The Smart City@Kowloon East pilot project, part of the Hong Kong government’s Energizing East Kowloon initiative, is an important step for our city. I see smart cities as the future, enhancing quality of life and enriching work experiences for citizens. Several cities around the world already serve as inspirational examples, and with Hong Kong’s smart city pilot, we have an opportunity to move the city toward sustainable prosperity, with a competitive economy and quality of life for years to come.
Currently, Energizing East Kowloon’s “Smart Data and Technology” plans include free public Wi-Fi and smart parking systems, with other uses of data and technology as option. While these are promising and important initial steps, they are only part of what makes a city smart. Smart cities connect, interact and drive data effectively through comprehensive deployment of information and communication technologies.
In order to test the full potential of smart Hong Kong, connecting “things” should be a priority. The Internet of Things (IoT) applications are where smart cities’ power lies. They require a foundation of stronger wireless connectivity to support not only smartphones but a multitude of smart city sensors. What are the possibilities for Hong Kong if we have stronger wireless networks? Here are a few examples and suggestions:
According to the Census and Statistics Department, the percentage of Hong Kong residents aged 65 and above is projected to increase from 11% in 2003 to 27% in 2033. The city is expected to have an increasing demand for elderly care. In Singapore, sensors deployed in some elderlies’ publicly managed homes will alert family members if they stop moving, and attempt to monitor general health by recording toilet visits. This marriage of smart home and healthcare requires not only a strong in-building Wi-Fi connection, but also a high-speed network to send relevant data to family members. Given the aging population in Hong Kong, we should consider how a similar service can help the local elderly residents.
Environmental-aware smart port
In Hamburg Germany, the government has implemented smart technology at its port, the center of the country’s economy. Most commercial ships require information on water and wind conditions before entering the port, Hamburg’s government collects this data and share it with the crews in real-time. The application in Hamburg can be served as an inspiration for Hong Kong to bring competitiveness in its shipping industry, and enable the city to thrive as international trade becomes increasingly smart and technology-driven.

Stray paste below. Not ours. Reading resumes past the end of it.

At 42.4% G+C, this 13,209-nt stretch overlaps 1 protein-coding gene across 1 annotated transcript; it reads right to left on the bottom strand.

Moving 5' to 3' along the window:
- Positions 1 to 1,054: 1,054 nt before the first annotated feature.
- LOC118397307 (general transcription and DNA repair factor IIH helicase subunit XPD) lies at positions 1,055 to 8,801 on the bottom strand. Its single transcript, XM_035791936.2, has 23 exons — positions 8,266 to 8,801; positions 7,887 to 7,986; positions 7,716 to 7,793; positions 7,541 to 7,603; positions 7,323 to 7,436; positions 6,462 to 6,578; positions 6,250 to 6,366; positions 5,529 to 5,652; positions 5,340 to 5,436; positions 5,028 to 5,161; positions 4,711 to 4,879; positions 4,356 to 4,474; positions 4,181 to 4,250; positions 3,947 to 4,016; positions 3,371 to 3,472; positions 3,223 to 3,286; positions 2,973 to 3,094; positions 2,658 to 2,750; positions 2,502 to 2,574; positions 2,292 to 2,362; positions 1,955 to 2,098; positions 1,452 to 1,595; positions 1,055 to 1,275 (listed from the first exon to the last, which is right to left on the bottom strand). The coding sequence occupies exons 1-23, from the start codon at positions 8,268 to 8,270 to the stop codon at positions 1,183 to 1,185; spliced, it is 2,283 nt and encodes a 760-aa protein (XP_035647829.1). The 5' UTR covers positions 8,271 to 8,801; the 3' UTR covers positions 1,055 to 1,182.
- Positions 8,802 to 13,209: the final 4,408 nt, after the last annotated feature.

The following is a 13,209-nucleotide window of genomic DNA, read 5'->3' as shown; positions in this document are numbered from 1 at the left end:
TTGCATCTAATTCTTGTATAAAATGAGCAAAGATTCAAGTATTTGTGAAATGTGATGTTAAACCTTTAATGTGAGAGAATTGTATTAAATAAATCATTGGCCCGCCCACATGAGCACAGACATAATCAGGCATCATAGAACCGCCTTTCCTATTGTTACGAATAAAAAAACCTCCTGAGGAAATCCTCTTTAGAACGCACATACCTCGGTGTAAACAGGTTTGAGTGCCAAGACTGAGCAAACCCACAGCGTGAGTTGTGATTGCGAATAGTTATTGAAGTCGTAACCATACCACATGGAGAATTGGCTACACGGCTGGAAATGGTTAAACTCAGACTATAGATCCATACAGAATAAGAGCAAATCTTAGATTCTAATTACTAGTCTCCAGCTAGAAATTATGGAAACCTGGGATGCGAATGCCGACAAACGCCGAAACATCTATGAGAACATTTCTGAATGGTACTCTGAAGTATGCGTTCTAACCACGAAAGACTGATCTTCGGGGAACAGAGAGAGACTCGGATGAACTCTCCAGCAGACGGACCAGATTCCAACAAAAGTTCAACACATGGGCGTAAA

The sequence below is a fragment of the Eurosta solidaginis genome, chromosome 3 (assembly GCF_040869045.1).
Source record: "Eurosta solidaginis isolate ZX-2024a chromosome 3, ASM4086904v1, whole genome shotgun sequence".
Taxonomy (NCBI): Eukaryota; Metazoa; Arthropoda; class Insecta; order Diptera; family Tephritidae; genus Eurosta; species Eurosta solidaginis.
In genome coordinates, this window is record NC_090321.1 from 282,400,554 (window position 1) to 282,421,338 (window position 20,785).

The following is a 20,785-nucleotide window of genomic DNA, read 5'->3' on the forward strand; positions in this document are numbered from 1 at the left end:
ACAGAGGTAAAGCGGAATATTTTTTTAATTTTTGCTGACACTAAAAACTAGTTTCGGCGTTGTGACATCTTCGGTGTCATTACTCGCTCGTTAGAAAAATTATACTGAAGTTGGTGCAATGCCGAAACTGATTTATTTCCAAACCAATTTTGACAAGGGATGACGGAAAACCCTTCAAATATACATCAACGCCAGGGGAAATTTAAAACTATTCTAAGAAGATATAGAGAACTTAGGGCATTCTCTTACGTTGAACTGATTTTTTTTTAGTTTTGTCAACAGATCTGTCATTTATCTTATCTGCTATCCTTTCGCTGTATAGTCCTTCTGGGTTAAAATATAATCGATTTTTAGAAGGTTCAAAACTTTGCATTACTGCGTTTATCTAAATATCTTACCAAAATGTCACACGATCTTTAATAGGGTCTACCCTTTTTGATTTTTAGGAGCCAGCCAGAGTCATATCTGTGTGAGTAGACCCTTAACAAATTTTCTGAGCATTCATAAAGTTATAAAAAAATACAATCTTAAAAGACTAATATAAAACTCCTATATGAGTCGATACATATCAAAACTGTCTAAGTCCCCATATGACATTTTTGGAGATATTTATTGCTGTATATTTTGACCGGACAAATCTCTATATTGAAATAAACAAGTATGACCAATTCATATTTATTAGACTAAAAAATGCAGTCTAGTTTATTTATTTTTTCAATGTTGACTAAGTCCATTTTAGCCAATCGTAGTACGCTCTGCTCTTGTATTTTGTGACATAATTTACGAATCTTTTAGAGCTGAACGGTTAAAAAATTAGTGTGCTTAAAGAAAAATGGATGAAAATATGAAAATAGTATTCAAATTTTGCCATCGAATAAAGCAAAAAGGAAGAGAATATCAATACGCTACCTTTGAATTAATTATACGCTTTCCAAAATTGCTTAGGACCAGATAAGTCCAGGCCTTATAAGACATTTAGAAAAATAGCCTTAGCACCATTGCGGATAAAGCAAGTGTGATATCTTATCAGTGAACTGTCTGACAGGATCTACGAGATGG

Looking at transportation, Hong Kong has a comprehensive transportation system. But commuters are yet to able to identify the fastest route for them holistically. How can you make a decision between walking, taking the bus, MTR, tram, light rail, ferry or taxi, depending on the traffic conditions? By collecting and analyzing data from IoT sensors and making it constantly available to the app developer community—as compare to the current Intelligent Road Network Package, available only by request—we have the potential to provide real-time transportation advice to citizens and tourists.
Real estate is an important part of Hong Kong’s economy. What if a property developer could use footfall and traffic data of their existing buildings to design its next development project?
Smart cities rely on IoT-enabled sensors to collect data, which can be shared across the developer community to bring innovative applications. To bring this transformation into reality, it has never been more important than now to rely on data and wireless networks. The centralized cellular network architecture being used around the world today was designed to connect millions of smartphones, but not to handle billions of IoT sensors that smart cities projects and enterprises are going to deploy. Additionally, with the growing popularity of cloud computing, more smartphone and IoT applications are hosted in the cloud. With most centralized cloud servers are located far from the endpoint devices—ranging from smartphones, IoT sensors to smart building camera or motion detector in an elderly resident’s home—the application performance and connectivity could be affected.
MEC brings stronger wireless networks
The solution is to bring a stronger wireless network across Hong Kong, including the use of mobile edge computing (MEC). MEC addresses issues with capacity, congestion and latency by managing mobile traffic intelligently at the network edge. These capabilities enable service providers to deliver an instant and seamless mobile broadband experience necessary for smart city applications, where speed is essential.
In summary, we support Hong Kong’s smart city pilot in East Kowloon. All the livable and economically viable cities in the future will be smart, and we look forward to helping build a smarter Hong Kong. But the value of building a smart city lies in the improvement of citizens’ daily lives, which rely on data collected from IoT-enabled sensors. If Hong Kong is dedicated to its smart city development, a strong wireless connectivity is an integral part of our aspirations.